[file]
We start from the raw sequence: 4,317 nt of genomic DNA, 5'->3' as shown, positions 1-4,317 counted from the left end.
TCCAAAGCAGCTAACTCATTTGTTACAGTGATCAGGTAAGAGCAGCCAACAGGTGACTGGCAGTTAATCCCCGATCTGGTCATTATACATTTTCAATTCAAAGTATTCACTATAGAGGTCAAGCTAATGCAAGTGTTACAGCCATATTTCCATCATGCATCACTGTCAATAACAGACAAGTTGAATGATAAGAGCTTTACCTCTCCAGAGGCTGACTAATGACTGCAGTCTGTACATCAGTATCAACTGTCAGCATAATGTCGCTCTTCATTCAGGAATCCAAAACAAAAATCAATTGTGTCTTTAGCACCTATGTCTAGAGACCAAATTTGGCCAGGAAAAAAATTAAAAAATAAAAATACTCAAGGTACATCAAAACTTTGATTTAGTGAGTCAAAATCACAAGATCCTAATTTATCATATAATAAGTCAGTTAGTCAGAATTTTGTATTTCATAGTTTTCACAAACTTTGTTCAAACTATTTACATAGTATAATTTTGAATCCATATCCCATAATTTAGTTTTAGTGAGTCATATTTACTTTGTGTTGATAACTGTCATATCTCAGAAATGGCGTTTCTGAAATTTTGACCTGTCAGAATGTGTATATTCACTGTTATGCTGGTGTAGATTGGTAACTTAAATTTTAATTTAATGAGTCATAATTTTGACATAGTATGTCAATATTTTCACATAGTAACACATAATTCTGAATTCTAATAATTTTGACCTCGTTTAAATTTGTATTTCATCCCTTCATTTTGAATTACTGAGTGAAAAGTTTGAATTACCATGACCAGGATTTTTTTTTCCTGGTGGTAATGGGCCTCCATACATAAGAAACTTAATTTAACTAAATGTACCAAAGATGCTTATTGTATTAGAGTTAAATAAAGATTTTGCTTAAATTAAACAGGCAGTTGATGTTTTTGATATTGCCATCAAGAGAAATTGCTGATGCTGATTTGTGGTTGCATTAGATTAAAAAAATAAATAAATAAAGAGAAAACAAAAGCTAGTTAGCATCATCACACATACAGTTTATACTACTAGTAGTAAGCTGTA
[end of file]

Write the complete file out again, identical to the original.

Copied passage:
We start from the raw sequence: 4,317 nt of genomic DNA, 5'->3' as shown, positions 1-4,317 counted from the left end.
TCCAAAGCAGCTAACTCATTTGTTACAGTGATCAGGTAAGAGCAGCCAACAGGTGACTGGCAGTTAATCCCCGATCTGGTCATTATACATTTTCAATTCAAAGTATTCACTATAGAGGTCAAGCTAATGCAAGTGTTACAGCCATATTTCCATCATGCATCACTGTCAATAACAGACAAGTTGAATGATAAGAGCTTTACCTCTCCAGAGGCTGACTAATGACTGCAGTCTGTACATCAGTATCAACTGTCAGCATAATGTCGCTCTTCATTCAGGAATCCAAAACAAAAATCAATTGTGTCTTTAGCACCTATGTCTAGAGACCAAATTTGGCCAGGAAAAAAATTAAAAAATAAAAATACTCAAGGTACATCAAAACTTTGATTTAGTGAGTCAAAATCACAAGATCCTAATTTATCATATAATAAGTCAGTTAGTCAGAATTTTGTATTTCATAGTTTTCACAAACTTTGTTCAAACTATTTACATAGTATAATTTTGAATCCATATCCCATAATTTAGTTTTAGTGAGTCATATTTACTTTGTGTTGATAACTGTCATATCTCAGAAATGGCGTTTCTGAAATTTTGACCTGTCAGAATGTGTATATTCACTGTTATGCTGGTGTAGATTGGTAACTTAAATTTTAATTTAATGAGTCATAATTTTGACATAGTATGTCAATATTTTCACATAGTAACACATAATTCTGAATTCTAATAATTTTGACCTCGTTTAAATTTGTATTTCATCCCTTCATTTTGAATTACTGAGTGAAAAGTTTGAATTACCATGACCAGGATTTTTTTTTCCTGGTGGTAATGGGCCTCCATACATAAGAAACTTAATTTAACTAAATGTACCAAAGATGCTTATTGTATTAGAGTTAAATAAAGATTTTGCTTAAATTAAACAGGCAGTTGATGTTTTTGATATTGCCATCAAGAGAAATTGCTGATGCTGATTTGTGGTTGCATTAGATTAAAAAAATAAATAAATAAAGAGAAAACAAAAGCTAGTTAGCATCATCACACATACAGTTTATACTACTAGTAGTAAGCTGTA